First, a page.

leave no stone unturned

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leave 1

v. left (lĕft), leav·ing, leaves
1. To go out of or away from: not allowed to leave the room.
a. To go without taking or removing: left my book on the bus.
b. To omit or exclude: left out the funniest part of the story.
3. To have as a result, consequence, or remainder: The car left a trail of exhaust fumes. Two from eight leaves six.
4. To cause or allow to be or remain in a specified state: left the lights on.
a. To have remaining after death: left a young son.
b. To bequeath: left her money to charity.
6. To give over to another to control or act on: Leave all the details to us.
a. To abandon or forsake: leave home; left her husband.
b. To remove oneself from association with or participation in: left the navy for civilian life.
a. To give or deposit, as for use or information, upon one's departure or in one's absence: He left a note for you. Leave your name and address.
b. To cause or permit to be or remain: left myself plenty of time.
9. Nonstandard To allow or permit; let.
To set out or depart; go: When can you leave?
Phrasal Verb:
leave off
1. To stop; cease.
2. To stop doing or using.
leave/let alone
To refrain from disturbing or interfering.
leave no stone unturned
To make every possible effort.

[Middle English leaven, from Old English lǣfan; see leip- in Indo-European roots.]

leav′er n.
Usage Note: In formal writing leave is not an acceptable substitute for let in the sense "to allow or permit." Thus in the following examples, only let should be used: Let me be. Let him go. Let us not quarrel. This use of leave is normally edited out of written prose but remains common in speech. · Leave alone is an acceptable substitute for let alone in the sense "to refrain from disturbing or interfering with." As far back as 1968, a majority of the Usage Panel approved the following example: Leave him alone, and he will produce. Some people feel that leave alone should mean simply "to depart from someone who remains in solitude," as in They were left alone in the wilderness. There is no harm in observing this restriction, but expecting it of others is unrealistic.

leave 2

1. Permission to do something. See Synonyms at permission.
2. An act of departing; a farewell: took leave of her with a heavy heart.

[Middle English leve, from Old English lēafe, dative and accusative of lēaf; see leubh- in Indo-European roots.]

leave 3

intr.v. leaved, leav·ing, leaves
To put forth foliage; leaf.

[Middle English leaven, from leaf, leaf; see leaf.]
ThesaurusAntonymsRelated WordsSynonymsLegend:
Verb1.leave no stone unturned - search thoroughly and exhaustively; "The police left no stone unturned in looking for the President's murderer"
look for, search, seek - try to locate or discover, or try to establish the existence of; "The police are searching for clues"; "They are searching for the missing man in the entire county"
يَبْذُلُ قُصارى جُهْدِه
obrátit každý kámen
minden követ megmozgat
leita allra leiîa
urobiť všetko, čo je v ľudských silách
her yolu denemek


(stəun) noun
1. (also adjective) (of) the material of which rocks are composed. limestone; sandstone; a stone house; stone walls; In early times, men made tools out of stone.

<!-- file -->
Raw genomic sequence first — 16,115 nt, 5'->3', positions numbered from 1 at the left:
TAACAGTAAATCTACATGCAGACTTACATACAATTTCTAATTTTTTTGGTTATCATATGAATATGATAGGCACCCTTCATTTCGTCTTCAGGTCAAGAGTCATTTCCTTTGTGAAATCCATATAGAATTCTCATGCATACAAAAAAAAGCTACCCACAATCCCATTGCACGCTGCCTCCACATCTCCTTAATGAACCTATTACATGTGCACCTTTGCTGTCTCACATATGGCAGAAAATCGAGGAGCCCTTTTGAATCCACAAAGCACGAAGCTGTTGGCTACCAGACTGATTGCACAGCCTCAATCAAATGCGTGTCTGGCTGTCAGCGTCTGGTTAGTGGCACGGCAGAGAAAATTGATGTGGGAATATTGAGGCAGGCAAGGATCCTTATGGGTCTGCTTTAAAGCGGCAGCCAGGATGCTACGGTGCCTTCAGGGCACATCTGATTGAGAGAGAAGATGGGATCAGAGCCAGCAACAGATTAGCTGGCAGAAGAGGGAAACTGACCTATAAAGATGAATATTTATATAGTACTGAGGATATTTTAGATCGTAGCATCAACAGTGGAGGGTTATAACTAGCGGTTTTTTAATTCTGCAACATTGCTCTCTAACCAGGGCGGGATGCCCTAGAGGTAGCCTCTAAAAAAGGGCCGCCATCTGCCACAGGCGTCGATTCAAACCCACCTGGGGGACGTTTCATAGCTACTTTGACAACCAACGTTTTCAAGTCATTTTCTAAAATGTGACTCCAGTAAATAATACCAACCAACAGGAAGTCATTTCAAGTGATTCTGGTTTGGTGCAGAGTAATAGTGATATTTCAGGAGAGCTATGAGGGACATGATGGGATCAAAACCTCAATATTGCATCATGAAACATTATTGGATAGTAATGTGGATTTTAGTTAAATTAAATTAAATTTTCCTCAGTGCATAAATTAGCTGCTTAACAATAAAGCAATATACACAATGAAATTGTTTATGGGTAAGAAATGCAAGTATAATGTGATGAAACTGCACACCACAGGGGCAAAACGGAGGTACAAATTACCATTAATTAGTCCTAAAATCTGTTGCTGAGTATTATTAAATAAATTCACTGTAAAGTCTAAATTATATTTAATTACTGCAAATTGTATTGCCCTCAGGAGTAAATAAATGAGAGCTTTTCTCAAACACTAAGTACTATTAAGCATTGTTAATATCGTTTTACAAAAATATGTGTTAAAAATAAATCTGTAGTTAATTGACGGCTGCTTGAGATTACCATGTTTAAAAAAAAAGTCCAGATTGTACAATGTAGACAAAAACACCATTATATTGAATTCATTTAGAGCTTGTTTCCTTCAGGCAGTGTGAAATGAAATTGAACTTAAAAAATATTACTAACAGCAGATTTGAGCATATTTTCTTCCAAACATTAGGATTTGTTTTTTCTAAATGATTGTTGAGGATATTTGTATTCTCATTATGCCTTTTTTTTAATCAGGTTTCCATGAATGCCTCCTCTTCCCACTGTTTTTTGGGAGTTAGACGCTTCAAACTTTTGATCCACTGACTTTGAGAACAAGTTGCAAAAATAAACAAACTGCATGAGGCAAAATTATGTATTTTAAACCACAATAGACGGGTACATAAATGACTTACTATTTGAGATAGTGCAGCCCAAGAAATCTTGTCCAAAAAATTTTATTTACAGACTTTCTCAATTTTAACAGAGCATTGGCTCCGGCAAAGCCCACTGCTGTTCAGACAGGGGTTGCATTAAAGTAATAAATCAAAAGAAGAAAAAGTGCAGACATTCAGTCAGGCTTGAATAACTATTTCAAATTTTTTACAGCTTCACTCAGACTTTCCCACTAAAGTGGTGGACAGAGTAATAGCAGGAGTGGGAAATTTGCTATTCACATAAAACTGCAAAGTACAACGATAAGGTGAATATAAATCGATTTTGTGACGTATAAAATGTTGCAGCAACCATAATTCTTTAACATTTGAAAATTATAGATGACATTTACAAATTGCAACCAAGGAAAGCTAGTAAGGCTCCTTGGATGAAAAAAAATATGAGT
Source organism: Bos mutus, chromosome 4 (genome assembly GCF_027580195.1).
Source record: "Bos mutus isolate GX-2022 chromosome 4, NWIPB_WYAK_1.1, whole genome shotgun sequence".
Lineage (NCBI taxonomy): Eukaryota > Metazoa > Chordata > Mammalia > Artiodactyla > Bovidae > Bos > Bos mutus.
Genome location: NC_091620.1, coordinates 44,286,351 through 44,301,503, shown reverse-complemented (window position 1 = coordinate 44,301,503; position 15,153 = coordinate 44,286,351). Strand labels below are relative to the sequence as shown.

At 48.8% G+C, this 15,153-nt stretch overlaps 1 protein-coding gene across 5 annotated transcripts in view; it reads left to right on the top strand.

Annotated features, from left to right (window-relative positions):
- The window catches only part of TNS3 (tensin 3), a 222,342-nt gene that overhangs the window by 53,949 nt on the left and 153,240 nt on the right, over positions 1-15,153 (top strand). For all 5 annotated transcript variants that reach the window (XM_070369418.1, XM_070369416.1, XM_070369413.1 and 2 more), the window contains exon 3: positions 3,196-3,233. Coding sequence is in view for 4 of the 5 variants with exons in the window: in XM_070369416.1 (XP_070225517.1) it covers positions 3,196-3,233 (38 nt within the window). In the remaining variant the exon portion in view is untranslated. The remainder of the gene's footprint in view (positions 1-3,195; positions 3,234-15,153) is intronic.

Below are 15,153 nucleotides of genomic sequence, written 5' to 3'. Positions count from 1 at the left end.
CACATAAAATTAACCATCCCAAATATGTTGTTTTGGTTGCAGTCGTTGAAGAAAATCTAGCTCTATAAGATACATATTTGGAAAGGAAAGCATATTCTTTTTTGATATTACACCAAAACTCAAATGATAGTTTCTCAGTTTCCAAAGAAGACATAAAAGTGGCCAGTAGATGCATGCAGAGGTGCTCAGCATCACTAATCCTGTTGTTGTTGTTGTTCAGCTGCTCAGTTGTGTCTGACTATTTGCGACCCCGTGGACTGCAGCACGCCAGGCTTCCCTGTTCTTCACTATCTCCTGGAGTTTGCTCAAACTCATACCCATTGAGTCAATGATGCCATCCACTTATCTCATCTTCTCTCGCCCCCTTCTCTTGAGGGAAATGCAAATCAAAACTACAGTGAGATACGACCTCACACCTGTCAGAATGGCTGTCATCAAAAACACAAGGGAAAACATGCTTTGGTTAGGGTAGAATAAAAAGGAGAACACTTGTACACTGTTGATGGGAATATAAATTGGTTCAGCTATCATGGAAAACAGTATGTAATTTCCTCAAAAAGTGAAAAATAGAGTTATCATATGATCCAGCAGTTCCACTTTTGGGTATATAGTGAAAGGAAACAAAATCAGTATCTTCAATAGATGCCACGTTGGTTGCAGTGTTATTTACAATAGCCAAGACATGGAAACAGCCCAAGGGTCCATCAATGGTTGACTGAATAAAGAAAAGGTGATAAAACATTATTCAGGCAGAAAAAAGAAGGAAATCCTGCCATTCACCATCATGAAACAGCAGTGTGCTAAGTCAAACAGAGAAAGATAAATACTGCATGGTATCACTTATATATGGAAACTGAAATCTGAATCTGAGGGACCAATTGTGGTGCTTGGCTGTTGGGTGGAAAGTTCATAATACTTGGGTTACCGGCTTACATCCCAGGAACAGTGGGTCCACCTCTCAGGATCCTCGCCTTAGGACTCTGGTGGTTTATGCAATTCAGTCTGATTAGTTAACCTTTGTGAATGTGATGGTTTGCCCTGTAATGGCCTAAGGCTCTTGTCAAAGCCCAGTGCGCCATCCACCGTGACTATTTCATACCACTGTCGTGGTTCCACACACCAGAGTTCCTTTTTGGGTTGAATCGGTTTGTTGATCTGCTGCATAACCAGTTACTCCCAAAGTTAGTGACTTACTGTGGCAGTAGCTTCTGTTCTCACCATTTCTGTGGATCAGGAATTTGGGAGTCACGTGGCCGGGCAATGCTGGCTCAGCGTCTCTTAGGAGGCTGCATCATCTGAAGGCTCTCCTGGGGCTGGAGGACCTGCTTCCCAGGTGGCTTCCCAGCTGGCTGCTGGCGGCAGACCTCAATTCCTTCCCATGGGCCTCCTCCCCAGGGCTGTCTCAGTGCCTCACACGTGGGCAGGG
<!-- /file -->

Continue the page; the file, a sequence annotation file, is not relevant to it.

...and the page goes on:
2. a piece of this, of any shape or size. He threw a stone at the dog.
3. a piece of this shaped for a special purpose. a tombstone; paving-stones; a grindstone.
4. a gem or jewel. She lost the stone out of her ring; diamonds, rubies and other stones.
5. the hard shell containing the nut or seed in some fruits eg peaches and cherries. a cherry-stone.
6. a measure of weight still used in Britain, equal to 6.35 kilogrammes. She weighs 9.5 stone.
7. a piece of hard material that forms in the kidney, bladder etc and causes pain.
1. to throw stones at, especially as a ritual punishment. Saint Stephen was stoned to death.
2. to remove the stones from (fruit). She washed and stoned the cherries.
ˈstony adjective
1. full of, or covered with, stones. stony soil; a stony path/beach; It's very stony around here.
2. (of a person's expression etc) like stone in coldness, hardness etc. He gave me a stony stare.
ˈstonily adverb
ˈstoniness noun
ˌstone-ˈcold, ˌstone-ˈdead, ˌstone-ˈdeaf adjective
completely cold, dead, or deaf. He's almost stone-deaf; Your soup is stone-cold. He was stone-dead.
ˈstoneware noun, adjective
(of) a hard type of pottery made of clay containing pieces of stone. a stoneware jug.
ˈstonework noun
construction done in stone, especially the stone parts of a building.
leave no stone unturned
to try every possible means. The police left no stone unturned to (try to) find the child.
a stone's throw
a very short distance. They live only a stone's throw away from here.
References in periodicals archive ?
He said that they will leave no stone unturned in converting Gadoon Industrial Estate into a leading estate and provision of maximum incentives to it.
He said the fresh interviews with witnesses demonstrated an "absolute determination to leave no stone unturned to get to the truth.
Will leave no stone unturned for Indian friends," Afghan Foreign Minister Zalmai Rassoul told External Affairs Minister Salman Khurshid when the latter commended the Afghan forces for ensuring the safety of diplomats in the bomb attack.
He added: "We will leave no stone unturned in our determination to do this.
BSES spokesman Edward Watson said: "Rest assured, we will leave no stone unturned in investigating the tragic incident in Svalbard.